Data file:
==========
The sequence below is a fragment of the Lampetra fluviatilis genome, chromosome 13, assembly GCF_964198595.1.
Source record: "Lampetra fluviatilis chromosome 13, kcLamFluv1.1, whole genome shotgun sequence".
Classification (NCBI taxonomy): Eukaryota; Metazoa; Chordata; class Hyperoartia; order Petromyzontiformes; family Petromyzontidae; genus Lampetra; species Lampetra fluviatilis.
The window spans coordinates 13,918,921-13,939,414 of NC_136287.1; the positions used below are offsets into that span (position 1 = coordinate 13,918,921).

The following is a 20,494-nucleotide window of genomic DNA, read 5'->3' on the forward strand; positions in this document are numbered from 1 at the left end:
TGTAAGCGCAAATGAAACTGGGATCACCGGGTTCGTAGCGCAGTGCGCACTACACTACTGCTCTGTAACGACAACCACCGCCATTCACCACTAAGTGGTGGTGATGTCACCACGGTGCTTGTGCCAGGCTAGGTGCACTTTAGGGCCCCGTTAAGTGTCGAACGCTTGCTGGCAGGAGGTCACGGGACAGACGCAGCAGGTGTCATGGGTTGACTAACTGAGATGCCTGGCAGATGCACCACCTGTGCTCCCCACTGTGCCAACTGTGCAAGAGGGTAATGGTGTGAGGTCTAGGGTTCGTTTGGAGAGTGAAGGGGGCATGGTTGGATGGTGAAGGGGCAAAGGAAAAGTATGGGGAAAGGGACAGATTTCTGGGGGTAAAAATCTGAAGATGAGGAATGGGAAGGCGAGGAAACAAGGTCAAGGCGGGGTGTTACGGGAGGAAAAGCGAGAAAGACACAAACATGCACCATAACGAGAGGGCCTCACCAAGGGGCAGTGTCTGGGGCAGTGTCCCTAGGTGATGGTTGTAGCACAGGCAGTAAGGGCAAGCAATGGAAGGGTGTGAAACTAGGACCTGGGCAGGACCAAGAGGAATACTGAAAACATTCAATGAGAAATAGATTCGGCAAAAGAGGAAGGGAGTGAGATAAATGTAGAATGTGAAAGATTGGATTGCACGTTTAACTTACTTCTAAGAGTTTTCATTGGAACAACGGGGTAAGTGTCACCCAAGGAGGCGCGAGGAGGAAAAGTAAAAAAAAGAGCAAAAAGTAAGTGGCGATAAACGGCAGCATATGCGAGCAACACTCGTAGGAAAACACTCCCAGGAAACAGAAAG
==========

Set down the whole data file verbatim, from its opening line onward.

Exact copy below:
The sequence below is a fragment of the Lampetra fluviatilis genome, chromosome 13, assembly GCF_964198595.1.
Source record: "Lampetra fluviatilis chromosome 13, kcLamFluv1.1, whole genome shotgun sequence".
Classification (NCBI taxonomy): Eukaryota; Metazoa; Chordata; class Hyperoartia; order Petromyzontiformes; family Petromyzontidae; genus Lampetra; species Lampetra fluviatilis.
The window spans coordinates 13,918,921-13,939,414 of NC_136287.1; the positions used below are offsets into that span (position 1 = coordinate 13,918,921).

The following is a 20,494-nucleotide window of genomic DNA, read 5'->3' on the forward strand; positions in this document are numbered from 1 at the left end:
TGTAAGCGCAAATGAAACTGGGATCACCGGGTTCGTAGCGCAGTGCGCACTACACTACTGCTCTGTAACGACAACCACCGCCATTCACCACTAAGTGGTGGTGATGTCACCACGGTGCTTGTGCCAGGCTAGGTGCACTTTAGGGCCCCGTTAAGTGTCGAACGCTTGCTGGCAGGAGGTCACGGGACAGACGCAGCAGGTGTCATGGGTTGACTAACTGAGATGCCTGGCAGATGCACCACCTGTGCTCCCCACTGTGCCAACTGTGCAAGAGGGTAATGGTGTGAGGTCTAGGGTTCGTTTGGAGAGTGAAGGGGGCATGGTTGGATGGTGAAGGGGCAAAGGAAAAGTATGGGGAAAGGGACAGATTTCTGGGGGTAAAAATCTGAAGATGAGGAATGGGAAGGCGAGGAAACAAGGTCAAGGCGGGGTGTTACGGGAGGAAAAGCGAGAAAGACACAAACATGCACCATAACGAGAGGGCCTCACCAAGGGGCAGTGTCTGGGGCAGTGTCCCTAGGTGATGGTTGTAGCACAGGCAGTAAGGGCAAGCAATGGAAGGGTGTGAAACTAGGACCTGGGCAGGACCAAGAGGAATACTGAAAACATTCAATGAGAAATAGATTCGGCAAAAGAGGAAGGGAGTGAGATAAATGTAGAATGTGAAAGATTGGATTGCACGTTTAACTTACTTCTAAGAGTTTTCATTGGAACAACGGGGTAAGTGTCACCCAAGGAGGCGCGAGGAGGAAAAGTAAAAAAAAGAGCAAAAAGTAAGTGGCGATAAACGGCAGCATATGCGAGCAACACTCGTAGGAAAACACTCCCAGGAAACAGAAAG